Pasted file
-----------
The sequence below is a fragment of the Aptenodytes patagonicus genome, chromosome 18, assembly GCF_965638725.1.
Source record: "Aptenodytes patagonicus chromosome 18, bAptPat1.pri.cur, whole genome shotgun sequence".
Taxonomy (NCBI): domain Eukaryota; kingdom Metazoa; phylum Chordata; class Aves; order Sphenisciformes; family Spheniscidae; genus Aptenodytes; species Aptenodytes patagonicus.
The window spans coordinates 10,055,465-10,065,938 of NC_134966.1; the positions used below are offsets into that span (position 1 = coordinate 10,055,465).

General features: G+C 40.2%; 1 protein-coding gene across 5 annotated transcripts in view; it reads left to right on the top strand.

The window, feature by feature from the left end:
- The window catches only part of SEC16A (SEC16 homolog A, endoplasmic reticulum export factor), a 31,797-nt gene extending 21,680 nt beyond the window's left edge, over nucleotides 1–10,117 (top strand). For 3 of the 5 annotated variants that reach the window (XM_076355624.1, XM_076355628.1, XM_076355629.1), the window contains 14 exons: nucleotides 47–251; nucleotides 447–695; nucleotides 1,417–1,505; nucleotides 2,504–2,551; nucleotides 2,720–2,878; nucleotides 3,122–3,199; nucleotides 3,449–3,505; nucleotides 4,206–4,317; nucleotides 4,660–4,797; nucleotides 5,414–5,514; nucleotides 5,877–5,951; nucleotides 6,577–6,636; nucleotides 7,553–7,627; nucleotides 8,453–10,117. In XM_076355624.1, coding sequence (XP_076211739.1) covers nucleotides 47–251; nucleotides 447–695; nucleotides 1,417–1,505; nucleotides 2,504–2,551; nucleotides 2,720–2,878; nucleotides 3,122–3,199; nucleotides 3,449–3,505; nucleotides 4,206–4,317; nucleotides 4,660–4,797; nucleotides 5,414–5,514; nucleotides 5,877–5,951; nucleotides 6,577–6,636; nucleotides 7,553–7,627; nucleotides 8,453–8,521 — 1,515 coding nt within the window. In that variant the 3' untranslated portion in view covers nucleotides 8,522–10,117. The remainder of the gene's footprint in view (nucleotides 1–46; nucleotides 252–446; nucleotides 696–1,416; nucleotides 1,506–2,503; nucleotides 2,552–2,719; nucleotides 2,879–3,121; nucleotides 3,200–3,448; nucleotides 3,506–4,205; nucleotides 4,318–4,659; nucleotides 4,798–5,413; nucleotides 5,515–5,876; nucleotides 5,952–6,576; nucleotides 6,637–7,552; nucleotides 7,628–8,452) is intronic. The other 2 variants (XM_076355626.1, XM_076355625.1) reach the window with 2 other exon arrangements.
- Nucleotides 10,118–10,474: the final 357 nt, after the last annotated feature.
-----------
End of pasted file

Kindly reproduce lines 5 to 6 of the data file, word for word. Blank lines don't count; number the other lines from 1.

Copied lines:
General features: G+C 40.2%; 1 protein-coding gene across 5 annotated transcripts in view; it reads left to right on the top strand.

The window, feature by feature from the left end: